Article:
Without these efforts, Common Terns might have already disappeared from our summer skies. This species is near and dear to my heart and its loss from our wetlands, navigation buoys and shoals, would be a tragedy. Fortunately, as long as we humans are willing to work to assure the health of local colonies, this species will be with us.
Recent increases in other birds of our region have definite but indirect human involvement. Anyone who is present on the River in early spring, late fall or year-round, will notice the current massive population of Snow Goose. Where a dozen would have been a good find in 1976, a thousand, to tens of thousands now pass through the region.
The Atlantic flyway population has grown in forty years from 10,000 to over a million. The reason is modern agriculture. Survival of young birds, in their first year, has skyrocketed because of the food source of waste rice and other grains, left by modern harvesting practices. The result is we now see huge skeins of these lovely birds passing overhead.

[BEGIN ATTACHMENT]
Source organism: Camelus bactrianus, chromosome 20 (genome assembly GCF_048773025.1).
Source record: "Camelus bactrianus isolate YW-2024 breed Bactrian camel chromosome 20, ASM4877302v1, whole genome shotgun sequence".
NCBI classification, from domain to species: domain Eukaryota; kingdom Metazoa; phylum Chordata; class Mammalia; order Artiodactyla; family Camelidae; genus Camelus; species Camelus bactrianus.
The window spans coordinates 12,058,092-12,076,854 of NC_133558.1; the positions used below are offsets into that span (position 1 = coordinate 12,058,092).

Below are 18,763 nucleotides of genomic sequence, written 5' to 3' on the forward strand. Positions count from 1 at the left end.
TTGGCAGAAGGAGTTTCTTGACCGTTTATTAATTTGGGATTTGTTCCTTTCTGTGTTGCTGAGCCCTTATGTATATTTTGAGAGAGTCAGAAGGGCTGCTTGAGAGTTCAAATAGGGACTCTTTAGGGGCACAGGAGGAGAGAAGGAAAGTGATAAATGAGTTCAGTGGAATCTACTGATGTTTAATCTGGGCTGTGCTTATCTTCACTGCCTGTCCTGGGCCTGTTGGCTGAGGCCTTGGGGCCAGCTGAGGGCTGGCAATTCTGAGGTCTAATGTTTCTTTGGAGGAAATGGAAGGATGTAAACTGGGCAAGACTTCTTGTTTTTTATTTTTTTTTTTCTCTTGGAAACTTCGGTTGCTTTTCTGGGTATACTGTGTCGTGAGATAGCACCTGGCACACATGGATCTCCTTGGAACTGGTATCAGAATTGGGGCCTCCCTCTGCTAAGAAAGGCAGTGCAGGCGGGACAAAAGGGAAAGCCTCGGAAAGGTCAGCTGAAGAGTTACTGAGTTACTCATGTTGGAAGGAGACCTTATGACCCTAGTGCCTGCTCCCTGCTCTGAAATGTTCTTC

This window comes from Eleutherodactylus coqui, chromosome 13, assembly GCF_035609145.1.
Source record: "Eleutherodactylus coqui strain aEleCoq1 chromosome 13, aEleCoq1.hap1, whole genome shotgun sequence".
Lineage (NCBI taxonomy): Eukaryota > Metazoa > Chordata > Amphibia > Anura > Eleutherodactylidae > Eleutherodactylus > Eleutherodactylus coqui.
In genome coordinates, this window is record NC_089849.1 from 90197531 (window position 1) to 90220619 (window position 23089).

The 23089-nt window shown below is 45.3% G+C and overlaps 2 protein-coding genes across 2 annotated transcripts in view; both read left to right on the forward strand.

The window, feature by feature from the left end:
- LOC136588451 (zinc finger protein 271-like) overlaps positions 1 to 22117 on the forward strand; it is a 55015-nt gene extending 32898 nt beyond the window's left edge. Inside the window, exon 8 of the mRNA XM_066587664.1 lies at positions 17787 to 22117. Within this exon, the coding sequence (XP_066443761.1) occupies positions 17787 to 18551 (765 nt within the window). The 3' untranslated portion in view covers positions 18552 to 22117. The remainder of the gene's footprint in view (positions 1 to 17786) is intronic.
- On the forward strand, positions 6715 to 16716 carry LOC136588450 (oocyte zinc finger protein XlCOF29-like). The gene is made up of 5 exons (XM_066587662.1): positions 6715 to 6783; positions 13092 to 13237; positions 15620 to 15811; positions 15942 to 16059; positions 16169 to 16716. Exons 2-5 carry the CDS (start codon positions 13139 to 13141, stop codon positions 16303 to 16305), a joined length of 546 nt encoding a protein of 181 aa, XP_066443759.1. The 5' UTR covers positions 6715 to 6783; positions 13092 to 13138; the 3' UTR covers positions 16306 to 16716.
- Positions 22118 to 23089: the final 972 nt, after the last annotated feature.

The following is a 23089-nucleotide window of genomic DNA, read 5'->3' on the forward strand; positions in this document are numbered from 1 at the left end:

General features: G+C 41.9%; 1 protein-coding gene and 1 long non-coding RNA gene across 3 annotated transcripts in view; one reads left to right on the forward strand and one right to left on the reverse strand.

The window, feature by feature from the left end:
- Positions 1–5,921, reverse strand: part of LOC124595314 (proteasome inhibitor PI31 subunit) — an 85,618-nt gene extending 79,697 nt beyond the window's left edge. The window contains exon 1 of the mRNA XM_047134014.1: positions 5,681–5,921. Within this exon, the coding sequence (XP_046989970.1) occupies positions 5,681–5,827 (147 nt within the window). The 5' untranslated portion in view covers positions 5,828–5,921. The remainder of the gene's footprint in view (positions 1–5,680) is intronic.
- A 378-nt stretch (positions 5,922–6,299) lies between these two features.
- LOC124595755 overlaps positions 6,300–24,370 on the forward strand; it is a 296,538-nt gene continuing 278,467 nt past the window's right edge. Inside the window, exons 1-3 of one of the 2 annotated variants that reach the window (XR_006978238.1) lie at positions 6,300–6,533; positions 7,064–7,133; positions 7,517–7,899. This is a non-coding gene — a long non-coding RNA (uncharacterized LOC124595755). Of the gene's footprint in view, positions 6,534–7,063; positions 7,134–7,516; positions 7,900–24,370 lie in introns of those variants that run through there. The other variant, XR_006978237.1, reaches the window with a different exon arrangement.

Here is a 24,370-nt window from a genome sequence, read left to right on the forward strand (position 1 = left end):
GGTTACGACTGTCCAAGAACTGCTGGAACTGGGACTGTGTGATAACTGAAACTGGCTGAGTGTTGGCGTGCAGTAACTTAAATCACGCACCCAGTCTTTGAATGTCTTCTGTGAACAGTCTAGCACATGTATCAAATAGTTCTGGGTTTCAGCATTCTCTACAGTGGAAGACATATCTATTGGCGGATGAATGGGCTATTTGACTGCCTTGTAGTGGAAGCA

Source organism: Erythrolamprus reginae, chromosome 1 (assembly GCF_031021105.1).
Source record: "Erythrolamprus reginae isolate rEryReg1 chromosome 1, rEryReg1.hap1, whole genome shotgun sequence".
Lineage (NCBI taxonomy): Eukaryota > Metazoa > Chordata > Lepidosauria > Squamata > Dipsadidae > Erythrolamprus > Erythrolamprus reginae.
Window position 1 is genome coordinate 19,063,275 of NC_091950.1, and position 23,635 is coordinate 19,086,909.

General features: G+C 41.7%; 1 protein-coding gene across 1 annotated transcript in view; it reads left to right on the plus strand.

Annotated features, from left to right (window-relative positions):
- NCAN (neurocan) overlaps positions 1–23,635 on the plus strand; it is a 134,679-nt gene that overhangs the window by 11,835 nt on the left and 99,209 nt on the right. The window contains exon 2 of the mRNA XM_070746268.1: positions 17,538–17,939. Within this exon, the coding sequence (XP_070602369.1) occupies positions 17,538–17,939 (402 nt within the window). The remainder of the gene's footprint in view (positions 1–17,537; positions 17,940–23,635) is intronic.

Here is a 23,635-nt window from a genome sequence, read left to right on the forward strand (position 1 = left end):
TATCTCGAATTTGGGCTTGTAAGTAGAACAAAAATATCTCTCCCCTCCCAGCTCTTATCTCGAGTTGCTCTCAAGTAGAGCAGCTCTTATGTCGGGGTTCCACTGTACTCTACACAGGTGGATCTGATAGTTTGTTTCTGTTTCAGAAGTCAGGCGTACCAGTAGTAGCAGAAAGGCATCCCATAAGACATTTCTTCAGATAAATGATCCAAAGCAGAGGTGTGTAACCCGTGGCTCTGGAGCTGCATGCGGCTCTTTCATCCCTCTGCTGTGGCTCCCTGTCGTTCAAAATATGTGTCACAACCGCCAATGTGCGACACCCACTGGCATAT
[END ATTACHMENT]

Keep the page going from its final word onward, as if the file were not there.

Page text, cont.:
Unfortunately, whenever humans cause rapid ecological change, the law of unintended consequences applies. This species is now so numerous that they are damaging the fragile Arctic Tundra breeding grounds, through overgrazing. This impacts other sensitive species such as breeding shorebirds. Managers are scrambling to try to bring matters back in balance, so far with limited success. Once again, I am afraid this proves the sage words from the old comic strip POGO "we have met the enemy and dey is us."